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|Format: DRM Protected ePub|
Vendor: Moody Publishing
Publication Date: 2007
Availability: In Stock
Lost Boy No More: A True Story of Survival and SalvationAbraham Nhial, DiAnn MillsB&H Books / 2004 / Trade Paperback$9.99 Retail:5 Stars Out Of 5 2 Reviews
$12.99Save 23% ($3.00)Availability: In StockCBD Stock No: WW431861
A Woman Called Sage - Unabridged Audiobook [Download]DiAnn MillsZondervan / 2010 / Audio Download$12.99Availability: In StockCBD Stock No: WWDA13298-CP
Paul Farid was once a member of the royal family who openly persecuted any Sudanese who failed to practice Islam. Now he's a Christian who puts his life on the line to aid the persecuted Sudanese. His wife, Larson, is a doctor committed to giving her life for peace.
Colonel Ben Alier has fought for twenty-one years against the government's mandates to control the oil, religion, slavery, and politics of Sudan. He neither trusts nor rests any hope in the newly formed government.
Ben's health deteriorates while Larson finds out she is going to have a baby. Their worlds collide, and as the relational tensions escalate so does the physical danger.
After escaping an attack on his life in a remote village, Paul realizes that someone has been passing information about his whereabouts to the enemy. A converted Muslim aristocrat from northern Sudan, he flies food and medicine, often bought with his own money, to the tribes of southern Sudan. His brother, Nizam, who was close to him while growing up, has obtained his phone number and is making overtures to meet him. Seemingly, Nizam has become interested in Christianity. Has he? Or is he behind the attacks on Paul's life like the one in the village? He passes the information of the attack to their friend, Colonel Ben Alier, who admits that somewhere in his command territory hides a mole.
Ben, still in love with Larson, is wounded and requires surgery in Nairobi, Kenya. While there, doctors discover that he has bone cancer. It explains the agony that he experiences so often in his back. It also makes him think of the son he fathered illegitimately years before and of the boy's mother he abandoned, unmarried, to care for that son. He determines in the few months he has left to train his successor, to be a father to his son, and to unearth the mole who has been betraying them. However, he continues to reject the God of his parents.
As calls continue from Nizam, uncannily close attacks occur on Larson, Paul, and Ben. If they cannot discover the spy soon, Ben may not have to worry about dying of cancer, nor Larson and Paul think about integrating their ministry with raising children. Time is running out.
Award-winning author, DiAnn Mills, takes the reader into war-torn Sudan, including the Darfur region, in a tale of suspense, intrigue, and betrayal. Her characters display unique strengths and weaknesses in a nation rent by racism and religious warfare. She shows the poverty, courage, and fear of the victims of the Islamic attacks without attacking Islam itself. She introduces some of the customs of the Dinka, Ben Alier's tribe.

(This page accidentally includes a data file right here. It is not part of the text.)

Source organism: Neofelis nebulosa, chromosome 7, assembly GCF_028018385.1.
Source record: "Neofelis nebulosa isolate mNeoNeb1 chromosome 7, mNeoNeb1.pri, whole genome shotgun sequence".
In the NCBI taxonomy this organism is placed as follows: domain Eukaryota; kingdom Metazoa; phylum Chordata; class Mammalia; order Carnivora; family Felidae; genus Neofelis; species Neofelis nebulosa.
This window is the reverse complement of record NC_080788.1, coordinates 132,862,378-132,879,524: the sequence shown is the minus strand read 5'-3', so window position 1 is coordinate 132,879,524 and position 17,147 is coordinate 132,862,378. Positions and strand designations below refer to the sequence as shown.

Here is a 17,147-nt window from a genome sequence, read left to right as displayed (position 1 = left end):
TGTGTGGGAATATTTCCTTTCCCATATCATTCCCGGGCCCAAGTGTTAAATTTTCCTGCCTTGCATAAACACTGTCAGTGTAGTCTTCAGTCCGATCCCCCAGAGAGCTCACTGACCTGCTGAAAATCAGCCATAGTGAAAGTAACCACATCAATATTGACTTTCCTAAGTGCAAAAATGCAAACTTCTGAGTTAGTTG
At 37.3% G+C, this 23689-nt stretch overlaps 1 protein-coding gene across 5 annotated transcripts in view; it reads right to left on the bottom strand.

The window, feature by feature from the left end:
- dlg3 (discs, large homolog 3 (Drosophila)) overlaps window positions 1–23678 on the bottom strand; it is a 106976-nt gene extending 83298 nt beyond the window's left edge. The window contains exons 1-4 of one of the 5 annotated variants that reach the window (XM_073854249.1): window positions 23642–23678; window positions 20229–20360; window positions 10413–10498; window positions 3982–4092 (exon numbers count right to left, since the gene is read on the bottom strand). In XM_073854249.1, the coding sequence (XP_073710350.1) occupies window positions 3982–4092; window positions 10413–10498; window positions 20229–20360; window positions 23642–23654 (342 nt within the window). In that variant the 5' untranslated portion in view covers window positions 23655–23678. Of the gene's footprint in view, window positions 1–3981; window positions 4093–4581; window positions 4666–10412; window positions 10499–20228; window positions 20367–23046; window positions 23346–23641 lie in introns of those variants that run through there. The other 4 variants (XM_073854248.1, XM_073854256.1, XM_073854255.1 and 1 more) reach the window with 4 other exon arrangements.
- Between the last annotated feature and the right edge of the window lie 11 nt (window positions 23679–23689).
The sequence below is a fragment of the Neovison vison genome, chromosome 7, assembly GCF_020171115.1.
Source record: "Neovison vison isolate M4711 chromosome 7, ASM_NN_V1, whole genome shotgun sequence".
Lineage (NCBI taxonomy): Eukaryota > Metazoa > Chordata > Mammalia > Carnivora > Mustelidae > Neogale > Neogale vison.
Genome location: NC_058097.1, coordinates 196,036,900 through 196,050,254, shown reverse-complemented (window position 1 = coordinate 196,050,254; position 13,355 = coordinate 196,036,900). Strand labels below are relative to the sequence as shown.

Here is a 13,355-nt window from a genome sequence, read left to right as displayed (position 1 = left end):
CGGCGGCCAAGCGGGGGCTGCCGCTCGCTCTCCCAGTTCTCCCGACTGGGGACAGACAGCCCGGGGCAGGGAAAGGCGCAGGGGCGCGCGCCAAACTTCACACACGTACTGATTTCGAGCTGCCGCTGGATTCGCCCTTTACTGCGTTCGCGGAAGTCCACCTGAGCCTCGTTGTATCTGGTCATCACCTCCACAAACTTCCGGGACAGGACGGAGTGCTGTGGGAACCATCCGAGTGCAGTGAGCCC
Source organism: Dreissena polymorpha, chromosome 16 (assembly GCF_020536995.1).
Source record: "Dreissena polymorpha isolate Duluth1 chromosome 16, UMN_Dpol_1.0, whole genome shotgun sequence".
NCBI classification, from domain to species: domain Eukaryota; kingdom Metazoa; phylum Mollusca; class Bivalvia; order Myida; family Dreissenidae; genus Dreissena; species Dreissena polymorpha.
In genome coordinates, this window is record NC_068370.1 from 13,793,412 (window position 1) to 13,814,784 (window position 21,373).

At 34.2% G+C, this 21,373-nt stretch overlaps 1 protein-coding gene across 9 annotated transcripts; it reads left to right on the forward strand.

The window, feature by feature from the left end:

The motivations she ascribes to her characters purvey their struggles realistically and ask questions those of us in normal settings deal with in less dramatic circumstances. Where is the balance between your duties to provide for and protect your family, and witnessing to the lost? How do you handle having a family and a ministry? How do you overcome guilt and move forward?
Though the struggle at the climax is not foreshadowed as strongly as it could be, suspense readers will enjoy the story. Mills has done a great job with the question of Nizam's motivation and of covering up the mole. Those questions drive the reader forward. Even the revelation of the mole is handled well. However, the climax goes by almost too quickly, almost as a deus ex machina, the old theatric technique of having a god come down out of the machinery to save the hero and set everything aright. The difficulties in showing God's delivery of his people in Christian fiction is balancing the glory of God's dealings and making them also believable. As such, the end of When the Nile Runs Red doesn't work as well as it could.
Mills has done an excellent job incorporating the back story (the characters' histories) into the story. If they missed the previous story, When the Lion Roars, readers may wish to read that one first. As a side note, readers may not realize that the Nile originates in Sudan, which explains the title. Mills tells a moving, suspenseful story and opens up the whole Darfur/Sudan situation for the average Christian reader. It's a story worth reading about a situation we need to know. Debbie W. Wilson, Christian Book Previews.com